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  • Was backup oxygen and suction available? Why is this important?
    Answer this question

  • Was the type of anesthesia and dosage administered, medically indicated? Why is this important?
    Answer this question
    The various types of anesthesia include; general anesthesia, neuraxial anesthesia (spinal and epidural anesthesia), peripheral nerve block, intravenous regional block, monitored anesthesia care and sedation.
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  • Was pre-oxygenation performed before induction and intubation? Why is this important?
    Answer this question
    Pre-oxygenation before induction and intubation is prophylaxis against hypoxia. It increases the alveolar oxygen concentration before tracheal intubation. It allows for a reserve of oxygen in the lungs during apnea.
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  • Was appropriate airway management performed? Why is this important?
    Answer this question
    Airway management is a critical part of the anesthesia practice. Management includes mask ventilation, laryngoscopy, endotracheal intubation and extubation of the patient.
    (2004) 18 EBPRCA 4 531-548

  • Was the endotracheal tube placement confirmed? Why is this important?
    Answer this question
    Unrecognized esophageal intubation leads to hypoventilation. Correct positioning of the endotracheal tube needs to be confirmed by the presence of breath sounds in all lung fields and regular carbon dioxide waveforms on the capnometer.
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  • Were the mandatory monitoring guidelines followed during anesthesia? Why is this important?
    Answer this question
    The ASA has established standards for basic anesthetic monitoring. These guidelines need to be followed during anesthesia. Pulse oximetry is used to monitor blood oxygen saturation, heart rate and tissue perfusion. Monitoring of delivered oxygen concentration (Fio2) and hemoglobin oxygen saturation is the standard of care during all general anesthetic procedures.
    Click here for additional information at asahg.org

  • Which of the following were monitored during the procedure? (Choose all that apply) Why is this important?
    Answer this question
    Effective monitoring is a critical aspect of anesthesia care. The essential components of monitoring include observation and vigilance, instrumentation, data analysis, and institution of corrective measures, if indicated. The ASA has established standards for basic anesthetic monitoring. These have been designed to integrate clinical skills and electronic monitoring with the goal of enhancing patient safety. Although it is difficult to relate improved patient outcomes with specific monitors directly, the reduction in anesthesia-related morbidity and mortality has paralleled the institution of current monitoring practices.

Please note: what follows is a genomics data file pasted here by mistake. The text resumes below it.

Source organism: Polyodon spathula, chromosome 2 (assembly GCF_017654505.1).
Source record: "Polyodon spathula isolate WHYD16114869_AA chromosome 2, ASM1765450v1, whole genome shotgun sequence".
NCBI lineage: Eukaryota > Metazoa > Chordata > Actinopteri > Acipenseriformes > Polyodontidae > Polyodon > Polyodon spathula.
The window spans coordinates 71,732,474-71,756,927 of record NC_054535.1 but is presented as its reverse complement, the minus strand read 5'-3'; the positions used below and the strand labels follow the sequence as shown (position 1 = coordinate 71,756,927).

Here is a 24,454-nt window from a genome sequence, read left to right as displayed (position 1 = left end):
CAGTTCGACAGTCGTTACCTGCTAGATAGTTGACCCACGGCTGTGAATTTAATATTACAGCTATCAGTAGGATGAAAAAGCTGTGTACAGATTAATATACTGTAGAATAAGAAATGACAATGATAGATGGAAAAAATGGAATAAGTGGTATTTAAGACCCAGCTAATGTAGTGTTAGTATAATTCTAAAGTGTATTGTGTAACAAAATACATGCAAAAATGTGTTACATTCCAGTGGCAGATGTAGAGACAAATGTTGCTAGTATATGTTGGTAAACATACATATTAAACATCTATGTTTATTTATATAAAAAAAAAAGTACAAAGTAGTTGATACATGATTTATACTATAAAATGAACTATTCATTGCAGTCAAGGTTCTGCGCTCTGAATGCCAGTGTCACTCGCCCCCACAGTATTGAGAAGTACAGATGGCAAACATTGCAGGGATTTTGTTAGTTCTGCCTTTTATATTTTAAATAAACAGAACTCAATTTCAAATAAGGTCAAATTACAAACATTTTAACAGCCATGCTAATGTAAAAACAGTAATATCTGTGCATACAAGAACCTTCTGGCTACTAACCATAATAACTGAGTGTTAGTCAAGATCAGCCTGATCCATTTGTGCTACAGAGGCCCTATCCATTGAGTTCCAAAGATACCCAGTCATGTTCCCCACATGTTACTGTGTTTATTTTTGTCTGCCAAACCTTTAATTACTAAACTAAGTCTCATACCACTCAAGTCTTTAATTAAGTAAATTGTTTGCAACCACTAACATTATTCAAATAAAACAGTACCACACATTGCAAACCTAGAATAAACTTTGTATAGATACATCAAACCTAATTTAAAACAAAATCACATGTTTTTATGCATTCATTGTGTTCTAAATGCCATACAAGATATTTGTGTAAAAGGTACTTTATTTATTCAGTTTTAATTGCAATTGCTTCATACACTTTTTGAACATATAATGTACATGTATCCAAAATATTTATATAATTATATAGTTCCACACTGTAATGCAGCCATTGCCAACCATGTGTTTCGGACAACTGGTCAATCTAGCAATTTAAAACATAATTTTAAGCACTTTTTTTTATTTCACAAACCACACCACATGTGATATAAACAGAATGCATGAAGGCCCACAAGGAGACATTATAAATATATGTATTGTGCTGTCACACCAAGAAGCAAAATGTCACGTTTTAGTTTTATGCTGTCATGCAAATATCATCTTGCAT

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  • Was the adequacy of mechanical ventilation continually evaluated? Why is this important?
    Answer this question
    During mechanical ventilation, monitors of airway pressure and minute ventilation alert the anesthesiologist to conditions that can impair ventilation. The adequacy of mechanical ventilation needs to be continually evaluated during the intra-operative period by observation of the reservoir breathing bag and qualitative clinical signs like chest extrusion, auscultation of breath sounds, quantitative monitoring of the co2 content and the volume of the expired gas, capnometry and mechanical tidal volume and rate measurement.
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  • Was there a period of desaturation during the course of anaesthesia? Why is this important?
    Answer this question
    It is paramount to avoid periods of oxygen de-saturation, which very quickly suppress cardiac function and reduce cardiac output. Pulse oximetry, a non-invasive monitoring devise detects periods of oxygen de-saturation immediately.
    (2012) 70 JLOAMS 11S3 e31-e49